Neil Simon’s play takes its inspiration from the stories of Sholem Aleichem (also the source of “Fiddler on the Roof”), though Simon’s village of Kulyenshikov is as much sound stage as shtetl. Its inhabitants, eternally cursed to slow-wittedness, measure out their days with a succession of vaudeville acts: “I thought you dusted this book.” “I put fresh dust on it this afternoon!” In the right hands, “Fools” would be a kind of theatrical “Airplane!”, leavening its flurries of groan-worthy jokes with the sweet love story of the idealistic schoolmaster Leon (Dustin Ayers) and his desperately dumb student Sophia (Joan McClive). Alas, TinFish’s production of “Fools” is not in the right hands. Ayers brings a sprightly, Matthew Broderick-like energy to his role, and Lucas Schuneman’s Count Gregor enlivens the production with gleeful villainy. But most of Simon’s laugh lines fall stillborn from the cast’s lips, as though the production itself were under a curse that kept them innocent of (timing) the secret of comedy. The problem is compounded by an awkward stage design that keeps much of the action at a distance, separated from the audience by a great swath of bare stage. The result is not altogether “Fools.” (John Beer)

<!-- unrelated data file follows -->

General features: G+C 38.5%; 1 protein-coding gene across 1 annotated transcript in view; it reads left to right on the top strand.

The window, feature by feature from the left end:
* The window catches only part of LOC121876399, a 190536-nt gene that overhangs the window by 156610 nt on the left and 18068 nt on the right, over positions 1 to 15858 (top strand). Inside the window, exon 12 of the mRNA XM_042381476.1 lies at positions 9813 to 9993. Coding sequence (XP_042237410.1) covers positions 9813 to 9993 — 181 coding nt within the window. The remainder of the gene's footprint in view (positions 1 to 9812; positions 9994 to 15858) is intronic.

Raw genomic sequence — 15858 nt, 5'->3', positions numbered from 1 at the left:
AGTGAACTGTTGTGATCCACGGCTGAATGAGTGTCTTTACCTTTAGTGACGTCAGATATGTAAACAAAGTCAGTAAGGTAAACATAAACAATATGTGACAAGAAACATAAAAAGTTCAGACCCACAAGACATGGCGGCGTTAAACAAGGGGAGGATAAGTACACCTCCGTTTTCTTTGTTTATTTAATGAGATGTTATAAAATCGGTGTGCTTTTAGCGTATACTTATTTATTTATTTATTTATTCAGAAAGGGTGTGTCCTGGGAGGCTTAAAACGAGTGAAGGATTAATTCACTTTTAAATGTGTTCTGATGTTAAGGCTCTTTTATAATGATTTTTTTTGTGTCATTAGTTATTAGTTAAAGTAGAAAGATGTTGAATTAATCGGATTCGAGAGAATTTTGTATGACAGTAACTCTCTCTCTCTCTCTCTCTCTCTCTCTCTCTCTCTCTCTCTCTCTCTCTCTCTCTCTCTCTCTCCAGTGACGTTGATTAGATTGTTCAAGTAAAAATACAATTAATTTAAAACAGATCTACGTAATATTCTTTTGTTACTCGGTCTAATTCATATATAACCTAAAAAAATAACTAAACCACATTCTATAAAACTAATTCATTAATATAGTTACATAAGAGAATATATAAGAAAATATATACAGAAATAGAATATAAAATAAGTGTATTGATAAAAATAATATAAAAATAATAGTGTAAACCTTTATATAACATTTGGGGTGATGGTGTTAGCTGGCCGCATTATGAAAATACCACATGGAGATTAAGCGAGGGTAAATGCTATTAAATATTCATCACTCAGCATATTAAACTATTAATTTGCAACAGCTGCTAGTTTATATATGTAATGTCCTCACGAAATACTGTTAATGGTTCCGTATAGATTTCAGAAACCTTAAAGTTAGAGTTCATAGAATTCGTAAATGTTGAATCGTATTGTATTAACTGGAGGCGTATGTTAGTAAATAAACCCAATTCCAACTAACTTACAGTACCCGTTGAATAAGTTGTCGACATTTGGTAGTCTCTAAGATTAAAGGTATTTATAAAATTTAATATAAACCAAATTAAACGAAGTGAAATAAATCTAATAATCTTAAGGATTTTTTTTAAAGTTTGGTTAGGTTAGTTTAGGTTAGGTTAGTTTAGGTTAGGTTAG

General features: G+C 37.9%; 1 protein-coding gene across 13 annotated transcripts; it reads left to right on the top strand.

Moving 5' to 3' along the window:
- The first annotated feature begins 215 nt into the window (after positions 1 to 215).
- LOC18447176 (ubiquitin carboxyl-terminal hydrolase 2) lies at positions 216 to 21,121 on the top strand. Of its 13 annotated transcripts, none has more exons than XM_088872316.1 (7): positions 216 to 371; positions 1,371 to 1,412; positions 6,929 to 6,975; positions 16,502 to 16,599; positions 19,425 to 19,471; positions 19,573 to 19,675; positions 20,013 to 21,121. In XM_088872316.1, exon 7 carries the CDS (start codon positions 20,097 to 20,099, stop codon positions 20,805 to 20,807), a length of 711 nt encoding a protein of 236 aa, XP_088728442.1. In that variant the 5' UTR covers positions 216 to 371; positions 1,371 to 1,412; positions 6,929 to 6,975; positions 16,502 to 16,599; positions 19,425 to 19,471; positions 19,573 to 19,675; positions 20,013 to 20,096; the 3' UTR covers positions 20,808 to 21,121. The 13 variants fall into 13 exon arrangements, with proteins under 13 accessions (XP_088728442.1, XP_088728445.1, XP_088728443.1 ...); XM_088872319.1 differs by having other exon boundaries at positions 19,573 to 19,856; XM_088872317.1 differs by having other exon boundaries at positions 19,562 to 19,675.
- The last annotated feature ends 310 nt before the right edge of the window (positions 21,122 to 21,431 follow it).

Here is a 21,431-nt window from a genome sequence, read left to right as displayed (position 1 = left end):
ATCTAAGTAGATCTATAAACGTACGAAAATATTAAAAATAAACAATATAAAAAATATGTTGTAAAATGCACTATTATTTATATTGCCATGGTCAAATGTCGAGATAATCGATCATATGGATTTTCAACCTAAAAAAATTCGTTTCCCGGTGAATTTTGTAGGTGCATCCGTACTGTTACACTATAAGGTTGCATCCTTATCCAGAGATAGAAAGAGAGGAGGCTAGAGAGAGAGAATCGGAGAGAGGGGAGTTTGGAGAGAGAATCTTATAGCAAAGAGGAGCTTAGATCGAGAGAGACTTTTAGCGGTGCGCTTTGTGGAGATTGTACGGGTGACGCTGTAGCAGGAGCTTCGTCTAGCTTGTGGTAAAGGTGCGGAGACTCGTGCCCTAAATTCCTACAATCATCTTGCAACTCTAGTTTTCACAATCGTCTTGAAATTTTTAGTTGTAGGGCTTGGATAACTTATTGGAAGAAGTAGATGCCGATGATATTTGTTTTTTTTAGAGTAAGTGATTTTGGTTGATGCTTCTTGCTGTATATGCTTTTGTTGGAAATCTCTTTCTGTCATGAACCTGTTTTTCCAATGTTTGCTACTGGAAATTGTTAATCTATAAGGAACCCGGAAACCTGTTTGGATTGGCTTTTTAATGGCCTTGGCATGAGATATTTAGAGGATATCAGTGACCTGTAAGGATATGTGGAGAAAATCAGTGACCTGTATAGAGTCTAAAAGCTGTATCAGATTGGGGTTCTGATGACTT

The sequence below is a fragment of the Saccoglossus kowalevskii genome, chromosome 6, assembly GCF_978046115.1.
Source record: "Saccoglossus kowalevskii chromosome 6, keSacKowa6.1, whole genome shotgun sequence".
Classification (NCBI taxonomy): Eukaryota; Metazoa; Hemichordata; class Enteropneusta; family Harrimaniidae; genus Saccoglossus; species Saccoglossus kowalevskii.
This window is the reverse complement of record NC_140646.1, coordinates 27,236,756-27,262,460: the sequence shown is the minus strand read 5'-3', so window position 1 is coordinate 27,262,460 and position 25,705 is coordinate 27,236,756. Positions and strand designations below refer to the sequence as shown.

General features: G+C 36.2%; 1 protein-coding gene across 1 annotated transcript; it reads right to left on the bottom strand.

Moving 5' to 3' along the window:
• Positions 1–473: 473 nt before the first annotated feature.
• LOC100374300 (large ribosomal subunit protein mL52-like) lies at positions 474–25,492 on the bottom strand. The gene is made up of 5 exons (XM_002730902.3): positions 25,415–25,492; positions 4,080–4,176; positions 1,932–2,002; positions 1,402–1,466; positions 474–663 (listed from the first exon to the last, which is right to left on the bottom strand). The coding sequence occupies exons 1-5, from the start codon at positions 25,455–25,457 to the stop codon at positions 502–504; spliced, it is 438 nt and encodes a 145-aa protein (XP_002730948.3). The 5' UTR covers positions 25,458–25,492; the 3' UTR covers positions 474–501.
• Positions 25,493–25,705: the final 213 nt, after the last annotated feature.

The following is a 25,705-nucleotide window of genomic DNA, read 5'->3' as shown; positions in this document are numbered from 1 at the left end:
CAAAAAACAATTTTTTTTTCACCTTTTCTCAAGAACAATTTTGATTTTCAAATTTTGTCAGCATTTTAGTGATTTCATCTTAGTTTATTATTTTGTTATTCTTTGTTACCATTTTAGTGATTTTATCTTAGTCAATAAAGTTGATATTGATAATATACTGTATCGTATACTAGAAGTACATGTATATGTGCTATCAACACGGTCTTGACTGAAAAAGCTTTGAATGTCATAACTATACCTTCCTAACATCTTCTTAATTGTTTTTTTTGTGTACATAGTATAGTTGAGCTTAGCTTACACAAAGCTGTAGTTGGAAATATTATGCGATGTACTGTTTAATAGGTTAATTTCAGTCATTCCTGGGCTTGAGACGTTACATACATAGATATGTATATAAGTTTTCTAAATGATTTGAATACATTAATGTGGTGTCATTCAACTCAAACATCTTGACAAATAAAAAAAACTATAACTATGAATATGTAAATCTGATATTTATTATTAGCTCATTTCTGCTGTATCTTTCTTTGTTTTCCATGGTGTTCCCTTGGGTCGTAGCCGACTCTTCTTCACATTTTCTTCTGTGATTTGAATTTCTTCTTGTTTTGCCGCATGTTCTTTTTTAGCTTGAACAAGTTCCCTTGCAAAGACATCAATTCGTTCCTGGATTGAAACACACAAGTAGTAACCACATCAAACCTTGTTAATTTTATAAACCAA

This production is now closed.